The public plan, essentially a voluntary Medicare equivalent for Americans younger than 65 years, could save money in 3 ways. First, it could take advantage of the lower administrative costs of government programs, such as Medicare. Second, the public plan could use its substantial market power to restrain the prices of the medical care it finances. The extent of savings would depend in part on the size of the public plan's enrollment; a larger plan would have more purchasing power to control costs. Savings would, of course, also depend on the political willingness to reduce payments to medical providers. Finally, the combination of marketing regulation and competition from the less expensive public plan could also prompt private insurers to innovate in ways that lowered costs (32, 33).
In this section, we ask what the United States can learn from international experience with controlling the costs of medical care (34, 35). In fact, the Obama proposals for insurance regulation and a new public insurance option do follow in part from international experience.
All other rich democracies concentrate purchasing power to counter the medical industry's efforts to increase costs (34). If, as in Canada and Sweden, overall medical costs are on public budgets, then officials have powerful incentives to restrain increases in medical costs to avoid reducing the funds for other public programs or having to raise taxes (36). In other countries, such as Germany and France, insurers are nongovernmental entities (sickness funds) that are financed through payroll contributions from employers and employees. The governments of these countries regulate insurers and help them control costs (34). Germany, for example, regulates the level of social insurance contributions (taxes) paid by employers and workers, thereby limiting the budget for all sickness funds.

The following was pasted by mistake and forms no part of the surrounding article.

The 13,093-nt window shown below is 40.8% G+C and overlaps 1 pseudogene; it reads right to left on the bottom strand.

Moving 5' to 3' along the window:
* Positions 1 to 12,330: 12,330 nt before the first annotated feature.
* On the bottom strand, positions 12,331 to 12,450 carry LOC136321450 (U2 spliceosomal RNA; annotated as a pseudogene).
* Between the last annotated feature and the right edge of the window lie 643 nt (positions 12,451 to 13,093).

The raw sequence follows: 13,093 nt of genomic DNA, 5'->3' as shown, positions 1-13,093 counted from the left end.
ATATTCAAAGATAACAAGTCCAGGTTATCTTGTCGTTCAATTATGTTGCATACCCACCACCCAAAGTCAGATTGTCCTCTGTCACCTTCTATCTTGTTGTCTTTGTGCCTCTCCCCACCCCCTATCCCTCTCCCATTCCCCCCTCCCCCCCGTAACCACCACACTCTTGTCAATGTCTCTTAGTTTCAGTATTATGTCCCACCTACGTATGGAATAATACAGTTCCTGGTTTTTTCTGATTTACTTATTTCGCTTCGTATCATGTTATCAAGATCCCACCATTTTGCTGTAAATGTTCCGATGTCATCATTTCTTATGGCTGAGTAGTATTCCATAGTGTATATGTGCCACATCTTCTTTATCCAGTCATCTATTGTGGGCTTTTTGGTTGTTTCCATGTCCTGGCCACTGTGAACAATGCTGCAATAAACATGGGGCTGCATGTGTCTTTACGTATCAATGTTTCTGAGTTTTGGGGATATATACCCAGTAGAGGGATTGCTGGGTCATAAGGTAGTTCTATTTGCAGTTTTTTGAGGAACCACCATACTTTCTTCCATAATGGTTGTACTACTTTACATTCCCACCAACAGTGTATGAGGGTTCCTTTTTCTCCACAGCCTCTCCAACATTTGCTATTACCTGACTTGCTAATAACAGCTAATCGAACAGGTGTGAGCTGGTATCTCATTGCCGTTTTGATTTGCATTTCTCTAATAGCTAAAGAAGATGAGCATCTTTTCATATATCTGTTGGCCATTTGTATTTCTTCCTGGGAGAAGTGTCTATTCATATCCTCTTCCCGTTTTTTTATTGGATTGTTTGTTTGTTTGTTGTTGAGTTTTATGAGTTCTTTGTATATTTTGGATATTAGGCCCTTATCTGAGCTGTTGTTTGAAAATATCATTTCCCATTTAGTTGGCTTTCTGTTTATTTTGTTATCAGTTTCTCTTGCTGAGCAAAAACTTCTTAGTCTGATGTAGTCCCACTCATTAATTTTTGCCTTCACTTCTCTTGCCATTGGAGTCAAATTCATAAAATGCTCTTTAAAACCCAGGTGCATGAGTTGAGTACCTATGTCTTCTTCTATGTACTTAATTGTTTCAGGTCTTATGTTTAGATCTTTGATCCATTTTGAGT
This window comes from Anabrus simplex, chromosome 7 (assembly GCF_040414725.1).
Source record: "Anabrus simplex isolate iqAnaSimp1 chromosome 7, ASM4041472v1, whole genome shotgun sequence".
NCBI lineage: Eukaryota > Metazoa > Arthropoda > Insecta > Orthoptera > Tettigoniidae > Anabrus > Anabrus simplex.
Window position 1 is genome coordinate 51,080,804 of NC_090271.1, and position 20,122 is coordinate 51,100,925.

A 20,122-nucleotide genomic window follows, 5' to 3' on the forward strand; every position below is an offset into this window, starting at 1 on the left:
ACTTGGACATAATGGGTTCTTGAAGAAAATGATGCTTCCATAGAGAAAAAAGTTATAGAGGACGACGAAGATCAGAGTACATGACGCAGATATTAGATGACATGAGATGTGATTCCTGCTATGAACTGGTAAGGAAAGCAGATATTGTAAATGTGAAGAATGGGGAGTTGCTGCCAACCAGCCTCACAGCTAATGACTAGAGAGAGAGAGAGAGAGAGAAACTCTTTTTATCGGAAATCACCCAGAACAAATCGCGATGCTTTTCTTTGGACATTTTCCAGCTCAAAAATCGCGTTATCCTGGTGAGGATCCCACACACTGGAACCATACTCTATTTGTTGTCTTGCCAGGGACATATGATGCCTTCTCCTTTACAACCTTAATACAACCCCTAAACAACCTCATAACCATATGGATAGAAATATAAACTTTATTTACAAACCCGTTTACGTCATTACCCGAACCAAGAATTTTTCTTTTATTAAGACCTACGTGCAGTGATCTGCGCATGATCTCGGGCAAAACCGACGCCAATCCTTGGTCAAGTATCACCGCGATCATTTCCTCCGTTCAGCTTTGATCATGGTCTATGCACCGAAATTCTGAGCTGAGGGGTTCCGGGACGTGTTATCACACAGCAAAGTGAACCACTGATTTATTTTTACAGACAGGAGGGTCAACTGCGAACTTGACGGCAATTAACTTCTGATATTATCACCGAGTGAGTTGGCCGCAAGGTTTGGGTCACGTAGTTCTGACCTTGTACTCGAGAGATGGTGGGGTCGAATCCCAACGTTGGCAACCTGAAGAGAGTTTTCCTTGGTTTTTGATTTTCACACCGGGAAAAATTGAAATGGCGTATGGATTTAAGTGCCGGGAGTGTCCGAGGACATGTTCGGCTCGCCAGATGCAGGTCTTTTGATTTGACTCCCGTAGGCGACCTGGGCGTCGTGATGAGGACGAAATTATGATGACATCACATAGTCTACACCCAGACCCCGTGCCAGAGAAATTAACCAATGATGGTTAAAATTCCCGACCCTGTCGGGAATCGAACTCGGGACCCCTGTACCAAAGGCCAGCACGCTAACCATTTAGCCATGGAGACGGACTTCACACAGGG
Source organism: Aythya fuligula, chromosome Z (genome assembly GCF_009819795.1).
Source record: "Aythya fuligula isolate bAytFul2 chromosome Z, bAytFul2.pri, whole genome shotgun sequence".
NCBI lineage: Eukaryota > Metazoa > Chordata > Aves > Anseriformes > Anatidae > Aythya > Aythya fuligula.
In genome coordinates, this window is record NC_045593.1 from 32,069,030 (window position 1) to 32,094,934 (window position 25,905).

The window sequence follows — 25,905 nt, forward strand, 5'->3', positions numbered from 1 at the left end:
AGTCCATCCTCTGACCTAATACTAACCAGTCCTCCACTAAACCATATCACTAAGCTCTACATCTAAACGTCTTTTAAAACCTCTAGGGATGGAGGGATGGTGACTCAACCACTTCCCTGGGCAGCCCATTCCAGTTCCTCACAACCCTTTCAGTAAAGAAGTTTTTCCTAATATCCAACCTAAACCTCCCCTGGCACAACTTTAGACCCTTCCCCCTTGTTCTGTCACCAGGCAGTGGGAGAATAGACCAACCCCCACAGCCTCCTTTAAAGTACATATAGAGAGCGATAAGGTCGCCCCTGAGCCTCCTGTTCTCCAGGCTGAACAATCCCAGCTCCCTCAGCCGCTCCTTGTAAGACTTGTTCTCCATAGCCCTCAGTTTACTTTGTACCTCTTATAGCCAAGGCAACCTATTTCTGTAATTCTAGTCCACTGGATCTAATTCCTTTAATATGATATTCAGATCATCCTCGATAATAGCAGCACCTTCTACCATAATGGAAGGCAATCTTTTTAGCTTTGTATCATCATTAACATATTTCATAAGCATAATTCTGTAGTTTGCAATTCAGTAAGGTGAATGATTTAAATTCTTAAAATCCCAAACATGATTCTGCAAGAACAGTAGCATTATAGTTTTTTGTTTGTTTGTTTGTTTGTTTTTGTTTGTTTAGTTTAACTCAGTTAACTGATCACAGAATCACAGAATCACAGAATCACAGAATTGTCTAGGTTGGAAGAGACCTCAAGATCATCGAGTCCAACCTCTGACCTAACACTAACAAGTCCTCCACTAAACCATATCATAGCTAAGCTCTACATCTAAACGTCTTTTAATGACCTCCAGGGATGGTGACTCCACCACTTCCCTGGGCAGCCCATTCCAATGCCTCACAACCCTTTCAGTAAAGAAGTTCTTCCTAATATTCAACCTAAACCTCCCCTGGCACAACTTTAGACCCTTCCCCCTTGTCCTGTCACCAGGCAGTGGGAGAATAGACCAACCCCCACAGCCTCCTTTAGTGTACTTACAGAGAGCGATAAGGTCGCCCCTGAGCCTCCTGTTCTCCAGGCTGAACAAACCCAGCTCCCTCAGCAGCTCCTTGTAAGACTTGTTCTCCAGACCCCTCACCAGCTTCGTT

Lower prices for medical care are the major explanation for the much lower medical costs of all the other rich democracies relative to the United States (37). Competing explanations—that the U.S. population is particularly unhealthy or that Americans use many more medical services—are largely false. In a detailed examination of health care spending patterns, the McKinsey Global Institute concluded that the United States population is “not significantly sicker” than that of Japan, Germany, France, Italy, Spain, or the United Kingdom (3). The McKinsey Global Institute also found that “U.S. patients consume approximately 20% less prescription drugs” in 9 therapeutic areas than do patients in Germany, Canada, or the United Kingdom (3). Furthermore, the average number of hospital days per year in the United States is the second lowest among 12 comparison countries, although American patients receive more inpatient surgeries and imaging services than patients in most peer countries (3). Other studies (38) similarly conclude that “the prices of care, not the amount of care delivered, are the primary difference between the United States and other countries” in health care spending.
International evidence also supports the emphasis on the administrative costs of health insurance. All studies agree that the United States has excess administrative costs that are substantially higher than those of other rich democracies (3, 34, 35, 39). The Obama public insurance option draws on this comparative experience. It avoids the marketing expenses of private insurance and the costs of medical underwriting (the process insurers use to decide whether to offer applicants coverage and to calculate premiums on the basis of health status) (40). In addition, a public plan does not have to generate profits to reward its stockholders.
President Obama's proposal for an insurance exchange also mirrors international experience with systems in which multiple organizations pay for medical care (often referred to as multipayer systems). Requiring common benefits; similar payment standards; and other simplifying rules, such as prohibiting medical underwriting, can reduce administrative expenses well below those of the United States, as demonstrated by Germany's sickness funds (34). The Obama campaign's planned prohibition of medical underwriting and its adoption of new insurance regulations would move U.S. insurance arrangements closer to the international standard (34).